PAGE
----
The food you eat has an undeniable impact on your life and relationships. How can you reform that influence and start over if you’ve had a restrictive approach to it all this while?
In today’s episode, we explore the story of Elise Museles, a certified eating psychology and nutrition expert, creator of the Food Story Method and platform, and host of the popular podcast Once Upon a Food Story. Elise’s upcoming book, Food Story: Rewrite the Way You Eat, Think, and Live, talks about changing your relationship with food to step into a new and more satisfying life that is healthy not just for you but also for the people around you.
She joins us to talk about her transformative journey, switching her profession from a well-established lawyer to a certified nutrition expert, how she learned to challenge the way she thought about food, and major snippets from Food Story, her latest book.
What was that pivotal moment in Elise’s life that prompted her to take action about her “perfectionist” relationship with food?
It was the day Elise graduated from law school and was enjoying the milestone at a celebratory dinner in a restaurant with her boyfriend (now husband). They had booked the table three months in advance due to the high demand of the place and were over-the-moon about it.
It all changed when Elise realized that most of the food served on the table were those she didn’t have. She was uncomfortable around the food, and her boyfriend sensed it too. He responded to the situation and explained how difficult it was for him not to see her eat. Elise realized that her dysfunctional relationship with food was also affecting him, and she broke up with him that very moment. She decided to mend her ways with food, not just for him but also for herself.
What did Elise’s healing journey look like?
After returning to California to work with the US Department of Justice, Elise started to connect with food more profoundly. She began to search for the ingredients and different nuances of food and cooking. Elise tried to discover where the ingredients were sourced, started going to the farmers’ market to see the processes behind it, and presented food more beautifully. This way, she let go of a lot of fear surrounding food and learned to build a more positive connection with it.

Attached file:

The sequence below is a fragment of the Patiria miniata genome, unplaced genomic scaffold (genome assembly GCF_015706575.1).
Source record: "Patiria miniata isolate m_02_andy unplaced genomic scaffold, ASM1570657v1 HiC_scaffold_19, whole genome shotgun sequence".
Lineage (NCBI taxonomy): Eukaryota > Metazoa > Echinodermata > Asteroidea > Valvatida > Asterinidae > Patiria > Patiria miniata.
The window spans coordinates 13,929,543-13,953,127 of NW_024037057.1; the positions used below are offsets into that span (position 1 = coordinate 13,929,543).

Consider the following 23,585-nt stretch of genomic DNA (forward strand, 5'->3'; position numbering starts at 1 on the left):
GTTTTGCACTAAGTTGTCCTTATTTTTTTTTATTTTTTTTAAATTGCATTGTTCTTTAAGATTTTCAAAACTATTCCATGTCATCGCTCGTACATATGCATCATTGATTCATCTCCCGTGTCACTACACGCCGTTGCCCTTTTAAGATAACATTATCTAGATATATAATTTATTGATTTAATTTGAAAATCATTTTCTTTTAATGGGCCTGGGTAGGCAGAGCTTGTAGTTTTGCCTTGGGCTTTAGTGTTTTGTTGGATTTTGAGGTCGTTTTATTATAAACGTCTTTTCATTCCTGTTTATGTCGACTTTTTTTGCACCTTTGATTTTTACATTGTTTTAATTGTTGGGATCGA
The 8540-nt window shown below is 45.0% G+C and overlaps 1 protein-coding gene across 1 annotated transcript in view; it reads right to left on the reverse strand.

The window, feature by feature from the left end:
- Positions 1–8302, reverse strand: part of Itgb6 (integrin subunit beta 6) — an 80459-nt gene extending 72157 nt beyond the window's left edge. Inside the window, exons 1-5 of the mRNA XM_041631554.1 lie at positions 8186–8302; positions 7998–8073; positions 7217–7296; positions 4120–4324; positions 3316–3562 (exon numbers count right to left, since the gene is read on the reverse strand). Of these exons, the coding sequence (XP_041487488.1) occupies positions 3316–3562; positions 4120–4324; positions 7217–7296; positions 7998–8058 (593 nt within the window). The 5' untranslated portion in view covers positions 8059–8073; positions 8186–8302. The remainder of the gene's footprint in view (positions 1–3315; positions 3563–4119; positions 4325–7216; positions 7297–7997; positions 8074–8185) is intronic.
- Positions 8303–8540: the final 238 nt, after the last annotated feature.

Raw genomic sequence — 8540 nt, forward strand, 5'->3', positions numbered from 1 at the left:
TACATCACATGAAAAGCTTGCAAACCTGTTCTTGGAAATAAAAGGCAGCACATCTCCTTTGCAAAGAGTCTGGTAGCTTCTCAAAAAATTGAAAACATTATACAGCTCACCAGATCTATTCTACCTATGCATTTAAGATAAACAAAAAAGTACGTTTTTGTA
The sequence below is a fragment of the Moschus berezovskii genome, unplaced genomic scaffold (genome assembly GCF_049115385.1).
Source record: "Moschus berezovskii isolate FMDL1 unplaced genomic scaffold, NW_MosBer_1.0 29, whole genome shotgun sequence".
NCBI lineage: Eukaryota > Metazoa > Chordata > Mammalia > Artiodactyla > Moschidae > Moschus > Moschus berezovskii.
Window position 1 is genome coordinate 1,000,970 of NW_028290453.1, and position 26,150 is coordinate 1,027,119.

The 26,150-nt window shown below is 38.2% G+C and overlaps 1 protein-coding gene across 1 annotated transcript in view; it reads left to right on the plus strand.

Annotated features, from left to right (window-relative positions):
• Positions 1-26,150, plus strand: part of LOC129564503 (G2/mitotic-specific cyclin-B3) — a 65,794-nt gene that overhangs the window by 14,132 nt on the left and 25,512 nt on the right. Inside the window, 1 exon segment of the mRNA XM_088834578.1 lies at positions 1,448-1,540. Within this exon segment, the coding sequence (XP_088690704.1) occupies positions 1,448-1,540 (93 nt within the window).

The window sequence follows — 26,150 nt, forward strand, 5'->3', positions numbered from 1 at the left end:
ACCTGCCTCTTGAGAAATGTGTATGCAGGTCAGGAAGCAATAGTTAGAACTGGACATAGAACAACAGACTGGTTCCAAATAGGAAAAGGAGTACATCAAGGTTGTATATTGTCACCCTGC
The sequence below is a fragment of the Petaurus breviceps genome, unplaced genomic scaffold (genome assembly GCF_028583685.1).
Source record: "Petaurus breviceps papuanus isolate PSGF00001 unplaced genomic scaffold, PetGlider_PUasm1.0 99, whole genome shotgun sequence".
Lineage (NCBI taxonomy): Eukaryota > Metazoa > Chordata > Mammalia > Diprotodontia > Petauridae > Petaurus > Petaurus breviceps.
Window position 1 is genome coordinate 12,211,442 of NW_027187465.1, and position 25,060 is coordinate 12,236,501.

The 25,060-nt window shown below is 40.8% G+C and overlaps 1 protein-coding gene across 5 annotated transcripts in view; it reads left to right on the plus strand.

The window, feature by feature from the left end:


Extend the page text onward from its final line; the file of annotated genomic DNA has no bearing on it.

What resources did Elise use to help her in the process of rewriting her relationship with food?
Elise shares that books had a significant impact on changing her relationship with food. She learned the different aspects of diet-eating, nutrition, and food varieties, making her better aware of her choices. Elise, however, recommends not to go through any limiting “diet” beliefs, outdated theories, and restrictive ideas around food.
What are Elise’s thoughts on food rules?
Elise doesn’t have any rules when it comes to food now. She believes there’s a fine line between food rules and being aware of what your body needs. Your body understands for itself what food is necessary and what is not. You have to be more mindful so you don’t mistake unnecessary cravings as your needs. Remember, the key is to get rid of any guilt or shame around your food choices.
How does Elise describe the emotional aspects of food?
The food you eat can take you back in memory to those times you enjoyed having it or first had it. You reminisce about the moments and experiences surrounding those times. That’s why Elise explains; food is emotional.
The best way to understand this is to think about how people’s relationship with food changed during the pandemic. We resorted to comfort food because it made us feel better, and it’s not wrong. However, if you regret your action, later on, you know your choice is unhealthy. Hence, if you know your food choice will make you happy after you have it, it’s good for your body. And if it’s not, you know you don’t want it. It’s all about being connected to yourself and understanding your body. This way, your relationship with food becomes happier.
How do your thoughts affect your health, metabolism, and nutrient intake?